Random assignment controls for all possible kinds of differences between people. Random assignment to conditions gives you groups that do not differ from one another in any systematic way.5. What are the main strengths and weaknesses of experiments? Strengths: The experimental method makes it possible to determine whether changes in the independent variable cause subsequent changes in the dependent variable.

While other types of research make it possible to determine whether or not there is a correlation between a pair of variables, only the experiment can tell whether there is a causal relationship. Experiments, by their very nature, require a particular sequence of events to take place in a particular temporal order.

They focus on change over time, while survey methods are much better at identifying static correlational patterns. Weaknesses: The main weakness of the experimental method is their dependence on what many see as an “artificial” environment. People may behave differently in the experimental setting than they would under more ordinary conditions.

While the artificial environment of the experiment allows the unpredictable complexities of ordinary life to be “controlled,” it tends to remove the participants from the ordinary context in which they live and place them instead in an artificial environment that has little or no resemblance to the “real world.” Researchers generally want to see changes in their dependent variables.

They want to see differences between their experimental and control groups. Because of this, the apparent changes seen in the dependent variable may be caused by the experimenter’s subtle cues and not by the independent variable. Due to the costs involved or the structure of the experimental situation, it is often difficult to obtain experimental samples large enough to obtain results that are stable enough to allow generalizations to larger populations.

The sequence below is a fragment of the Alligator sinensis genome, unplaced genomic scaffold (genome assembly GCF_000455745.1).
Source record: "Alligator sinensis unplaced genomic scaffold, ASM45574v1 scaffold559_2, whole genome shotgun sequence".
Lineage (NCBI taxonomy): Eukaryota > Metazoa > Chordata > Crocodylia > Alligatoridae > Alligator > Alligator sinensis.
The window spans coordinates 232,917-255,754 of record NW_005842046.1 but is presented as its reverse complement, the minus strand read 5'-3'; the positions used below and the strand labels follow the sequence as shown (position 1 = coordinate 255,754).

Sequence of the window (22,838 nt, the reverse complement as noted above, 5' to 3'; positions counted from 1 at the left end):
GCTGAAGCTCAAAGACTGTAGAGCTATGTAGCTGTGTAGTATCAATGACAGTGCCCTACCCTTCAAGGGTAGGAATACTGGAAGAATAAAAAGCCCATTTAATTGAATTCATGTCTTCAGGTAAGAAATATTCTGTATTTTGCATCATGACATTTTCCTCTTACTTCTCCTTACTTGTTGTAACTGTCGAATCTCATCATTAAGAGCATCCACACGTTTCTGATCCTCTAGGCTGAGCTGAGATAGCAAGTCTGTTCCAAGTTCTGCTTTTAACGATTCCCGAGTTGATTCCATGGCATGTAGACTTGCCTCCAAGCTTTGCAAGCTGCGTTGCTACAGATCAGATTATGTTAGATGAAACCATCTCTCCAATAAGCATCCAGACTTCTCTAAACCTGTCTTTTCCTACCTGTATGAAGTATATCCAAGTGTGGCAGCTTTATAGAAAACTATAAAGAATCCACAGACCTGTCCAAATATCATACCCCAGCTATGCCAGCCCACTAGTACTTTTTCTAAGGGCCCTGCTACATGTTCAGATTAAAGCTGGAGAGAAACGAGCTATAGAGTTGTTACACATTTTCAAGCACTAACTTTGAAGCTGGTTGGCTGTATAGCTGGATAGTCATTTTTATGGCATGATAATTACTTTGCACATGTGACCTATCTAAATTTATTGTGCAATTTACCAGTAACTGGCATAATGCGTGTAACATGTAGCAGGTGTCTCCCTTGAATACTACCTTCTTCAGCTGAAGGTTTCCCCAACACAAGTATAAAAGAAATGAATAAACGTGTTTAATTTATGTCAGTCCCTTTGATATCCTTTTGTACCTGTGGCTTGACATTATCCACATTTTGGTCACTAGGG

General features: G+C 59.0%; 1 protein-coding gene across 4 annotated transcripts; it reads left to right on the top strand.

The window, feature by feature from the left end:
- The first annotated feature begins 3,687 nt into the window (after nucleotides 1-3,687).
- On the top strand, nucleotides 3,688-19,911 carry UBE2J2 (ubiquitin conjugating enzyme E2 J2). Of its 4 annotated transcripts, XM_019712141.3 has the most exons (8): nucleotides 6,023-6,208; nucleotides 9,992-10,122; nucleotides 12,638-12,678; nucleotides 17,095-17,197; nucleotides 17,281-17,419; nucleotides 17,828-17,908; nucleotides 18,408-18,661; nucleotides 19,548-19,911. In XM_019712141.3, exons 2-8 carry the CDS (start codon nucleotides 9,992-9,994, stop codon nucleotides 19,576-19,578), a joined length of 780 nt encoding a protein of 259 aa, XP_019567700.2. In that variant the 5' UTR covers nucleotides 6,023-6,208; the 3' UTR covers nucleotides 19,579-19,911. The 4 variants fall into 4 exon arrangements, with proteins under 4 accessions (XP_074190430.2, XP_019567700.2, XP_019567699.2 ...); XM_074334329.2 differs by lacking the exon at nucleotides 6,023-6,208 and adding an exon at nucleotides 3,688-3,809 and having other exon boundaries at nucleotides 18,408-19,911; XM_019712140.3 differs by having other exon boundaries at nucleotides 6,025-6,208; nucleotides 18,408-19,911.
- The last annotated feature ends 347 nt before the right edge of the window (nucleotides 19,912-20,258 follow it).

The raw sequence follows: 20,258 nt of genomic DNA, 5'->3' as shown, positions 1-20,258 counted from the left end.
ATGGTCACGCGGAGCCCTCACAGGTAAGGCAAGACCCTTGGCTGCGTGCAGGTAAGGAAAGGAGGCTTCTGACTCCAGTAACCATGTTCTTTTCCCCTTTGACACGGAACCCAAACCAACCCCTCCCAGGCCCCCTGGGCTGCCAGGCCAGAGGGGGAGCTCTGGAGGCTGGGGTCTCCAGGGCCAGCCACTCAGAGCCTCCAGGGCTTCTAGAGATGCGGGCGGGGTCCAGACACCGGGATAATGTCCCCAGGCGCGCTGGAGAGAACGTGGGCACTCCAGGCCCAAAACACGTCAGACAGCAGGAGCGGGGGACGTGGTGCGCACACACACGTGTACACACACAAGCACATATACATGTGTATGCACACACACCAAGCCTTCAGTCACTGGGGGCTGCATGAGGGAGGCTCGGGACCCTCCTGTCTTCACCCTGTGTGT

Experimental methods require the researcher to identify and control all relevant variables that might distort the apparent relation between independent and dependent variables. In the natural sciences where all the complexities of the social world do not have to be considered, this may be accomplished.

But in the social sciences where the subject of inquiry is a social situation that takes place in a social context, it may not be possible to identify all relevant variables or potential “disturbances.” This is one of the reasons that very few social experiments are considered conclusive.6. Diagrams for the two-group pretest-posttest design and the two-group posttest only design are shown above. You can see that three additional comparisons of groups are possible with the pretest-posttest design; three comparisons that are not possible with the posttest-only design.

Having pretest measures allows you to determine whether or not the random assignment produced two equivalent groups (Comparison 3). Comparisons 2 and 4 show how the two groups changed over the time spanned by the experiment. With the pretest-only design, you don’t have any measures of change at all. You can only assume that any difference you see in the one comparison that is possible is due to the stimulus and not to other factors.